“I think it’s amazing. Only Nelson Mandela could do something like this,” explained the model Naomi Campbell. “He is the only person who could do this.”
There were presidents and kings, actresses and bishops. There were men in military uniforms whose bemedalled chests shone like stupas and there were women in dark glasses and high fashion, despite the gloomy rain. And there were lots of security men with pieces of wire in their ears.
It was always clear that Mr Mandela’s memorial service would one of the heavily-attended in the last half-a-century and that up to 100 prime ministers or heads of state would attend. But what only became apparent once the memorial event got underway, was that the VIP list would consist of such mixed bag of people and create such unlikely photo opportunities.
In a reception lounge in the upper reaches of the FNB stadium, Ms Campbell, who has long supported the Nelson Mandela Children’s Fund and once called him her honorary godfather, told The Independent that the eclectic guest-list underscored the late president’s ability to connect with people from all walks of life.
Since arriving in South Africa, said she, she had been spending time with Mr Mandela’s family, sharing their different memories. “I have many great memories,” she said, leaning back on a table. “It has just been nice sitting with the family and having a cup of tea and talking with them.”
As was always likely to be the case, it was the politicians who outnumbered the super-models. From Britain were David Cameron and his predecessors as prime minister, Tony Blair, Gordon Brown – accompanied by his wife Sarah - and John Major. “Sorry, I almost bumped into you,” said Mr Major, as he emerged from a corridor.
From the US came Barack Obama and his predecessors George W Bush, Jimmy Carter and Bill Clinton. Mr Clinton took his seat in the stadium to enormous cheers along with former Secretary of State Hilary Clinton and their daughter Chelsea, only to find himself shaking hands with Britain’s Deputy Prime Minister, Nick Clegg.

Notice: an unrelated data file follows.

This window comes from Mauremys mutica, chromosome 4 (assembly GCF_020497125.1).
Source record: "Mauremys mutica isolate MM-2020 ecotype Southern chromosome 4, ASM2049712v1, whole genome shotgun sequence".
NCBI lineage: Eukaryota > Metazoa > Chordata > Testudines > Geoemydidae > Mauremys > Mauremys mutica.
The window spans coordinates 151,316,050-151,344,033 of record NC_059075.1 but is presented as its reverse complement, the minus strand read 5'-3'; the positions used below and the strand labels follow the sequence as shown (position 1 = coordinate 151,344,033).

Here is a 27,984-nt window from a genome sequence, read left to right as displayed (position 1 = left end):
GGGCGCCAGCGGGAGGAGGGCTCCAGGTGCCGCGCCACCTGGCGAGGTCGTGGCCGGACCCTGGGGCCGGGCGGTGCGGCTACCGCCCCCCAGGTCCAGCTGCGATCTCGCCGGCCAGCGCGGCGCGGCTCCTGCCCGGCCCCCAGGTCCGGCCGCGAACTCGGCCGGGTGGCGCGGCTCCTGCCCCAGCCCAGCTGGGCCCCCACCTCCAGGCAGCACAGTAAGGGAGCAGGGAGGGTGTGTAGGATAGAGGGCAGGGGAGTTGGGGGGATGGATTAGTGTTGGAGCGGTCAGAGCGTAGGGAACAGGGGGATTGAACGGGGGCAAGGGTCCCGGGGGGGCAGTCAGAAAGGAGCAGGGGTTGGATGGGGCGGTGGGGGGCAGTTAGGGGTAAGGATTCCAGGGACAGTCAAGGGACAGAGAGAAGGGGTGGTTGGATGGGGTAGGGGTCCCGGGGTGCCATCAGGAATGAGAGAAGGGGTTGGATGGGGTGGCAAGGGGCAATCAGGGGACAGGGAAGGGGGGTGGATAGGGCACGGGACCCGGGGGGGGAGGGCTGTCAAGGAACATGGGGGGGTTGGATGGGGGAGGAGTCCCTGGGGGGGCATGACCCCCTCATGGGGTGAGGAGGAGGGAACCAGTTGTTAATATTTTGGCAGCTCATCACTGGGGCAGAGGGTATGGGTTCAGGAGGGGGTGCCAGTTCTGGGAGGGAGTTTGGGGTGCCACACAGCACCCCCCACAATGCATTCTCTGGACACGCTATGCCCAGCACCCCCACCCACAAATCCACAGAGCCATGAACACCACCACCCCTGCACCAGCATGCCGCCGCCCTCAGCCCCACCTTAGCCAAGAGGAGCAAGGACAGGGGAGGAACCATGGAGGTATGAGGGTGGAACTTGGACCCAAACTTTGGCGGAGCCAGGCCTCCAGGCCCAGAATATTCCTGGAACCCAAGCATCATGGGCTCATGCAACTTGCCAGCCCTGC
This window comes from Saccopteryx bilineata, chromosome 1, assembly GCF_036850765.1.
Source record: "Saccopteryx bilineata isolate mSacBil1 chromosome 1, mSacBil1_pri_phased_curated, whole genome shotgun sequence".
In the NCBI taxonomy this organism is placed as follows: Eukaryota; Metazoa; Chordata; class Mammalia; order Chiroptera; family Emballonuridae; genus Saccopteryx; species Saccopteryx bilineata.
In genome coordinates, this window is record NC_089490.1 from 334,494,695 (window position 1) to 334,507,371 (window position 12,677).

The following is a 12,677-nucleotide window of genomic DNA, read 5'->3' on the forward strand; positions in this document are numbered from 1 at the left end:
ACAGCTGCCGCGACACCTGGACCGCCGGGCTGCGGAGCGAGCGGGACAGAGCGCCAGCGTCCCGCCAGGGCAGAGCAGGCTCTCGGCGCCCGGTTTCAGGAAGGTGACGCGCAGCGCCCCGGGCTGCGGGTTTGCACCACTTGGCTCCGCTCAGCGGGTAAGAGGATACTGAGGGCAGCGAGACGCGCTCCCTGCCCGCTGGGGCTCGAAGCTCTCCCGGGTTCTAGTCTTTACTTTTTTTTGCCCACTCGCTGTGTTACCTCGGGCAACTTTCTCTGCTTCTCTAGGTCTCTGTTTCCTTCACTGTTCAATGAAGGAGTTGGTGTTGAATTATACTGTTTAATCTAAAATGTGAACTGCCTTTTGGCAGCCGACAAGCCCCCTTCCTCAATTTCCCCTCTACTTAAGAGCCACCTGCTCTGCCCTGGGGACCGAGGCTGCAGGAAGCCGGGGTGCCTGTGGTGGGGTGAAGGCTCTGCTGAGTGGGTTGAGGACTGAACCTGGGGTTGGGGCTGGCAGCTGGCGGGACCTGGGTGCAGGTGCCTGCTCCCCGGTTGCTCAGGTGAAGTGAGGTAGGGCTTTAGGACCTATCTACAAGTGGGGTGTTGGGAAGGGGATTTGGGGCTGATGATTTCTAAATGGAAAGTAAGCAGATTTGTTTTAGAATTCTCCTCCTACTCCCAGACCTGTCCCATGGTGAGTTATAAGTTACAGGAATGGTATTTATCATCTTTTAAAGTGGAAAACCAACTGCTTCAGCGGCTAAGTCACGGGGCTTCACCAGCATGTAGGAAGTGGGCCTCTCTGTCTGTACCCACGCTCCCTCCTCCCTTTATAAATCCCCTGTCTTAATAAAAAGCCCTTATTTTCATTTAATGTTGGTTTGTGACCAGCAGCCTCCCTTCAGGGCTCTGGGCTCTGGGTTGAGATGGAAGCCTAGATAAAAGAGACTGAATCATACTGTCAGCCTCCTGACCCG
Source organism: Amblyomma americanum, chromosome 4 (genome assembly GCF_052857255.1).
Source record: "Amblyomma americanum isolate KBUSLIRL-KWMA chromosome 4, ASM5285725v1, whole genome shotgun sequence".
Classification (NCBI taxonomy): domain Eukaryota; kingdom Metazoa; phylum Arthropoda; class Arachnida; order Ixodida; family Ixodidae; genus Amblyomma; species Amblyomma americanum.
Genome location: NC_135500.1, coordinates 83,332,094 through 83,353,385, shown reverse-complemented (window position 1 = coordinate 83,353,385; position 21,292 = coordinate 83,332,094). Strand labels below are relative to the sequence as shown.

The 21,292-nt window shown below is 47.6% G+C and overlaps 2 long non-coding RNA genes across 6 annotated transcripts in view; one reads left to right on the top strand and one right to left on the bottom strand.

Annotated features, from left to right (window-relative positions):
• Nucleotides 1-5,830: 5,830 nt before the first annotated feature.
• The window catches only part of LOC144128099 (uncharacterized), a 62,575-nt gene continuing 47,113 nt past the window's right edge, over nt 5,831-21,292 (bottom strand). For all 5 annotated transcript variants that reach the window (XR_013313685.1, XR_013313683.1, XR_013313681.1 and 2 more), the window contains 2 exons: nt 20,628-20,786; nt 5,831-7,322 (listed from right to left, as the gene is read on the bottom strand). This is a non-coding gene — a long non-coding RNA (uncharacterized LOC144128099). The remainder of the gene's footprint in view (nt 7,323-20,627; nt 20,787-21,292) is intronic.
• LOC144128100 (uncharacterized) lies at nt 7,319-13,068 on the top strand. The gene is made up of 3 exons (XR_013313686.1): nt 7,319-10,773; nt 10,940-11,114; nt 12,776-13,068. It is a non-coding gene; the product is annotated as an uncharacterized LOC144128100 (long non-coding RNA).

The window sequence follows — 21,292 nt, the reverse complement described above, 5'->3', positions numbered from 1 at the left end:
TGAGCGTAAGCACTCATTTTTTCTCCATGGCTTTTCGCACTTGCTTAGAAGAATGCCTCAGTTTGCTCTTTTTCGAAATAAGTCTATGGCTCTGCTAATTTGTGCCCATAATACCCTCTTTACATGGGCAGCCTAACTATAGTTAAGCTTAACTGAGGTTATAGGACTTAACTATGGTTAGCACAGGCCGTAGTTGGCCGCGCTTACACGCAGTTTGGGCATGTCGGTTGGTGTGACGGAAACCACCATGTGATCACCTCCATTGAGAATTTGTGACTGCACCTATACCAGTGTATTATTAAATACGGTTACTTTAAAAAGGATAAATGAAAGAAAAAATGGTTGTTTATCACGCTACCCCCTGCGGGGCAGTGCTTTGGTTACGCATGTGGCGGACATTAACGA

French President Francois Hollande and his predecessor and rival, Nicolas Sarkozy, arrived together and left together, walking down a flight of stairs that led to to the basement area from where such figures were being driven away. Neither stopped to talk to a bank of television cameras, though many of the politicians present did stop and talk to the media.
There had been reports that Oprah Winfrey and Richard Branson might travel to South Africa. As it was neither was spotted. However the South African actress Charlize Theron was seen in the VIP seats, sitting next to Bono, who for years spoke out against apartheid.
The Irish singer, dressed in a black shirt and tie, said he believed that Mr Mandela would have enjoyed the service, during which several people including South Africa’s current president were loudly booed.
“Perhaps a little more ordering of the chaos might have helped. But despite all the difficulties, there was some real communication with the crowd,” he said. “If they did not like some they were telling them. I think he would have liked that.”
He said he was honoured to have been invited to attend the memorial though he said there was “no appropriate send-off” for Mandela. “There is no door big enough for him to step through.”
And the singer said he had been struck by the way the people of South Africa had responded to the 95-year-old death. There had been tears, but also thanks and celebration.
“I was getting a little melancholy until I realised that is an Irish response, he added. “The African response is singing and dancing.”